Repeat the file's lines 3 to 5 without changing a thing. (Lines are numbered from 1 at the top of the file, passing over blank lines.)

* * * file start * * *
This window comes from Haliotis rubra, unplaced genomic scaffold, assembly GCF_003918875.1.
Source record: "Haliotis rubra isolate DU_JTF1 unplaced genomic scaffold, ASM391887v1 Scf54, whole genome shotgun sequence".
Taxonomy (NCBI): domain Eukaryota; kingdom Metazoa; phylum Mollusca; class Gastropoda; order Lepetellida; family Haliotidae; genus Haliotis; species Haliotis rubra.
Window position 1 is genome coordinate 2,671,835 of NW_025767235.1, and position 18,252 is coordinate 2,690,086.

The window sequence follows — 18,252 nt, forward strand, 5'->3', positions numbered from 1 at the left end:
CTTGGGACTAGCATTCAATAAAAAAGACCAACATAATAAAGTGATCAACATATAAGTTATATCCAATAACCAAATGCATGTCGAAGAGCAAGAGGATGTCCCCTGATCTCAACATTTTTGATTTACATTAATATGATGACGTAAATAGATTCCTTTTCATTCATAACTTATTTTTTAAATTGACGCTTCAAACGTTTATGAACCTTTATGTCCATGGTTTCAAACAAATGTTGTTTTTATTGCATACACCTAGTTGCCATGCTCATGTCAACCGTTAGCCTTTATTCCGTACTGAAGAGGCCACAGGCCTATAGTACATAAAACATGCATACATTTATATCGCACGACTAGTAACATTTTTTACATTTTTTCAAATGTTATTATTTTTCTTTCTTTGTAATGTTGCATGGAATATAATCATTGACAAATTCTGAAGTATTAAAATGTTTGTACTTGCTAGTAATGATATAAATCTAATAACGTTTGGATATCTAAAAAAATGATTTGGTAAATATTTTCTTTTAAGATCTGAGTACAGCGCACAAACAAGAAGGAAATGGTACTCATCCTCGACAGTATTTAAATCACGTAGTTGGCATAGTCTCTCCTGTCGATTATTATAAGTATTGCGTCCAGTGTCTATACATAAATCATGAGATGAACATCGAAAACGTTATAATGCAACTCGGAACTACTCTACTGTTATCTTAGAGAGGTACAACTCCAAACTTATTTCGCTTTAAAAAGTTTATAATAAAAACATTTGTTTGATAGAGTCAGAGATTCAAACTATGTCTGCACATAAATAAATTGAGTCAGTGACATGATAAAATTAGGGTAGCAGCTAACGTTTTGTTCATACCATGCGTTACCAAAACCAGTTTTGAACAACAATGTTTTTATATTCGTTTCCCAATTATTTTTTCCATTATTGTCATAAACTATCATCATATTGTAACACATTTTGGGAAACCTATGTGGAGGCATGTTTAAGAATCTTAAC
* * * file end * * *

Taxonomy (NCBI): domain Eukaryota; kingdom Metazoa; phylum Mollusca; class Gastropoda; order Lepetellida; family Haliotidae; genus Haliotis; species Haliotis rubra.
Window position 1 is genome coordinate 2,671,835 of NW_025767235.1, and position 18,252 is coordinate 2,690,086.

The window sequence follows — 18,252 nt, forward strand, 5'->3', positions numbered from 1 at the left end: